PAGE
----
There’s a new off-Broadway comedy about marriage getting its Texas premiere at Fort Worth’s Circle Theatre. It’s called ‘Clever Little Lies’ and it’s been compared to classics by Neil Simon. Jerome Weeks sat down with Justin Martin to explain why Simon’s plays became the gold standard for domestic comedies — and just how clever ‘Clever Little Lies’ may or may not be.
Justin: Circle Theatre just opened its 35th season with the Texas premiere of the hit comedy, ‘Clever Little Lies’ by Joe DiPietro. It was a hit off-Broadway. So what’s it about?
Here she is, played by Linda Leonard, grilling her daughter-in-law Jane, played by Kelsey Melbourn.
Alice: You know you can tell me anything
Jane: No, Alice, there are certain things I can’t.
Alice: Like what?!
Jane: Like what I do with your son in the ah ….
Alice: Oh, you do DO something with him?
Jane: Oh, well, you know, we did just have a baby.
Alice: And that’s when the trouble starts! I have been there.
Jane: You’ve been where?
Alice: A new baby, a busy husband, your body going to hell.
That’s typical of DiPietro’s skills as a comic writer. The humor lies less in joke-jokes and more in the tension, the back-and-forth that builds to that last, blithely insensitive remark.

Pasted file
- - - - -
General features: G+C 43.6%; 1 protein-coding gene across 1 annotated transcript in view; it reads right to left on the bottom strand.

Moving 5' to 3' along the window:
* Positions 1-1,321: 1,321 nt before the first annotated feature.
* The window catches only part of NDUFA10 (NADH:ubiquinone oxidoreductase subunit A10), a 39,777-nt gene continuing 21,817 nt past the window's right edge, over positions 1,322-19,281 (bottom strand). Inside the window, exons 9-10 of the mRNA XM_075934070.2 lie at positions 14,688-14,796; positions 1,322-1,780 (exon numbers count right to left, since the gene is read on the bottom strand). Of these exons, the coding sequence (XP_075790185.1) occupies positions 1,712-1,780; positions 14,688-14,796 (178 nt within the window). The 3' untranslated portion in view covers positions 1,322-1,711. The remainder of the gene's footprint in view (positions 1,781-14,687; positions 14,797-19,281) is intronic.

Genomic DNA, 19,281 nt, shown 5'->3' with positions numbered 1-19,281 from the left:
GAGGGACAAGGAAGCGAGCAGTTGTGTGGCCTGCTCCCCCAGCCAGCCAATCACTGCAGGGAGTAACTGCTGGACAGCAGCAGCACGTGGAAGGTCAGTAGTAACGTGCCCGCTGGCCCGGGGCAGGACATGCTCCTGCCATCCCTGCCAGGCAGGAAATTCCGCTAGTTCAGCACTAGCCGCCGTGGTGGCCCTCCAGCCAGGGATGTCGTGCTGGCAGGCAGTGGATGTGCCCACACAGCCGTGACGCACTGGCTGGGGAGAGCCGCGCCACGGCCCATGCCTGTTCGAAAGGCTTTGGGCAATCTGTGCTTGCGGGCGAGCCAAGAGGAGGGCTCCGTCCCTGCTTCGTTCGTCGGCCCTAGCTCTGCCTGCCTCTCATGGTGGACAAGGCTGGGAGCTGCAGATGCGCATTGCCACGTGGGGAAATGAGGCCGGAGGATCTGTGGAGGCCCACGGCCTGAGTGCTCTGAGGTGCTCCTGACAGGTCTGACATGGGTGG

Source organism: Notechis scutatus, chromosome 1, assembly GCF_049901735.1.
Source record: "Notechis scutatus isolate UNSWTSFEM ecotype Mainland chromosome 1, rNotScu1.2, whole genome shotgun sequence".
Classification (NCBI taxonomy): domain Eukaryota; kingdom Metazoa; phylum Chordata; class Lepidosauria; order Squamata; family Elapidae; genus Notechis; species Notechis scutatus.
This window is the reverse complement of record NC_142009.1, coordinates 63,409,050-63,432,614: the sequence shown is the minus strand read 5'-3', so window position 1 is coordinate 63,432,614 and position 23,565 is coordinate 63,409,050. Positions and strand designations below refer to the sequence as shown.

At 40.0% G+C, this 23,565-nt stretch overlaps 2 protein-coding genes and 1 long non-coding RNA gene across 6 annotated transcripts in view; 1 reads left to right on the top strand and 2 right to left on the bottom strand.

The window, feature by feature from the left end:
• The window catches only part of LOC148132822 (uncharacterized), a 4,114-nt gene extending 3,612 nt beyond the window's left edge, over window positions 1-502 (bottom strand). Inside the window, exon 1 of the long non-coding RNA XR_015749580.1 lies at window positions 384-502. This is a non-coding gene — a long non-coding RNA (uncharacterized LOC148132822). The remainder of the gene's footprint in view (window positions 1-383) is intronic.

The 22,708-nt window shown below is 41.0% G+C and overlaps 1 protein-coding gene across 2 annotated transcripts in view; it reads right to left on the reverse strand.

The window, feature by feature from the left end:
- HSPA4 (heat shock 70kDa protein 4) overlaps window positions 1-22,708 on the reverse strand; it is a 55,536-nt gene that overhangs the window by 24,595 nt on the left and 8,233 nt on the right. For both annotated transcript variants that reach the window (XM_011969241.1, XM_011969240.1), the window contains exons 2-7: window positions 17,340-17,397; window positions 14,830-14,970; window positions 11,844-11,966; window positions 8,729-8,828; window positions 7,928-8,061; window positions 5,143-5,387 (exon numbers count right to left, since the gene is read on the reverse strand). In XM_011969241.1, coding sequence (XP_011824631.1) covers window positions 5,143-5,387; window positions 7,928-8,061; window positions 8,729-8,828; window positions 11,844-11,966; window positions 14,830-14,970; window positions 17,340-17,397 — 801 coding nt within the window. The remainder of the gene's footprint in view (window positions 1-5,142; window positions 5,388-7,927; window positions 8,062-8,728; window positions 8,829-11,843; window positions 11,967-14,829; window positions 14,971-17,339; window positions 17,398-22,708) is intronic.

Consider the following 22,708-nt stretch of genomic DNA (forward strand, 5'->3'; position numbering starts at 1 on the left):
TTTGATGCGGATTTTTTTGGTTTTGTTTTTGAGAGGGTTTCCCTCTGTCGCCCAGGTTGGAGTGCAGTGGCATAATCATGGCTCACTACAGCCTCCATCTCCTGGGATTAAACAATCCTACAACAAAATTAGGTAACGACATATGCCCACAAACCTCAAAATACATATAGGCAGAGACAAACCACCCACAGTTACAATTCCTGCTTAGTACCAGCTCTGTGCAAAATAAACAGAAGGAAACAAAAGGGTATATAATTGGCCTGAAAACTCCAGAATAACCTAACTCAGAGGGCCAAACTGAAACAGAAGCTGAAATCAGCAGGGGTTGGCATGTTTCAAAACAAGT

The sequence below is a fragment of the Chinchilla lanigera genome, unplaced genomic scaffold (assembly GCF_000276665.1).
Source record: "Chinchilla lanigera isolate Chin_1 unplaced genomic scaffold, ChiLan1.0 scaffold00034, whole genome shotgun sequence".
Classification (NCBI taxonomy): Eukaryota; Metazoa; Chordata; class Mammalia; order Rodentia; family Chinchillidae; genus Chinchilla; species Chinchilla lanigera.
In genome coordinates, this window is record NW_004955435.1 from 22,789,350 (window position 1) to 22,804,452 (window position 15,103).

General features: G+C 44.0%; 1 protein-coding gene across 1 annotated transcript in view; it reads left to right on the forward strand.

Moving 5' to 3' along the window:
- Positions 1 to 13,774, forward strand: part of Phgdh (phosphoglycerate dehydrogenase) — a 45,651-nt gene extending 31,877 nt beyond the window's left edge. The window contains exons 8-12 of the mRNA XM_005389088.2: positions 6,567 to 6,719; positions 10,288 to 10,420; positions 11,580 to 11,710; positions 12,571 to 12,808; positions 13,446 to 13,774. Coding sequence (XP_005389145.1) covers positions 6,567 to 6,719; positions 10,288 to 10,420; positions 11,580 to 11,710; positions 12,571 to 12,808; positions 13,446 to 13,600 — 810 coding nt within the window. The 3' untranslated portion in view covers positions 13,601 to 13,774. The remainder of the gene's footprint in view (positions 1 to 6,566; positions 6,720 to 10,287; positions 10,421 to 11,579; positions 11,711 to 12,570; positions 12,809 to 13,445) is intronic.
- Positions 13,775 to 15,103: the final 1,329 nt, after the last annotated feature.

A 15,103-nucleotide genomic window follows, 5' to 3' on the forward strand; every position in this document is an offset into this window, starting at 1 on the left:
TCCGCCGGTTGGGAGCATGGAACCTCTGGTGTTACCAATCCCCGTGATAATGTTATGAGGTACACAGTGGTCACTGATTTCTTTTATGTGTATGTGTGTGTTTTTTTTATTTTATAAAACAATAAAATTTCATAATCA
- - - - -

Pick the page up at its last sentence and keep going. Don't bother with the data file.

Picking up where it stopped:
And the Circle production is expertly done when it comes to such character interplay. Director Stephen Pounders has guided a crackerjack cast with a sure hand, not only Leonard and Melbourn (who’s going to hear she looks like a younger version of Olivia Wilde a lot) but also Bill Jenkins and Jake Buchanan as the two husbands. They’re all comfortable with each other (Jenkins and Leonard are a real-life couple) and they all interact with a kind of crisp smoothness. A special note needs to be made of Jenkins’ open-mouthed horror when his son Billy reveals what’s troubling him. He’s at once appalled, sad, fearful and irked, and Jenkins’ face is like the ‘mask of tragedy’ turned into the mask of comedy. It’s a great bit of completely silent, physical comedy.
So the show — as a Circle effort — is just a smart job all around.
Now, ‘Clever Little Lies’ has repeatedly been compared to Neil Simon’s comedies. You’ll have to explain because I admit I’ve never seen a Neil Simon comedy.
So Justin, to help you understand, calling a stage play a Neil Simon comedy — if it’s intended as praise — means the play is an observant, well-made comedy with dependable laughs and no obscenities. It’s family-friendly. If the comparison is meant as criticism, it means the play is mostly safe and bland. It doesn’t really risk much.
So which is it with ‘Clever Little Lies’?
Civil rights, the Vietnam war — and the resulting protests — the sexual revolution, and maybe Watergate along with everything that that entailed.
One might argue that none of those big-picture things concern Simon because a lot of that — Watergate, Vietnam — that’s all politics, and he’s after universal issues involving families and jobs, relations between men and women. Actually, it’d be hard to argue that something like feminism wouldn’t affect Simon’s material. But it turns out what’s ‘universal’ in that argument is what mostly applies to the middle-class and, in particular, to a very post-war, boomer sensibility.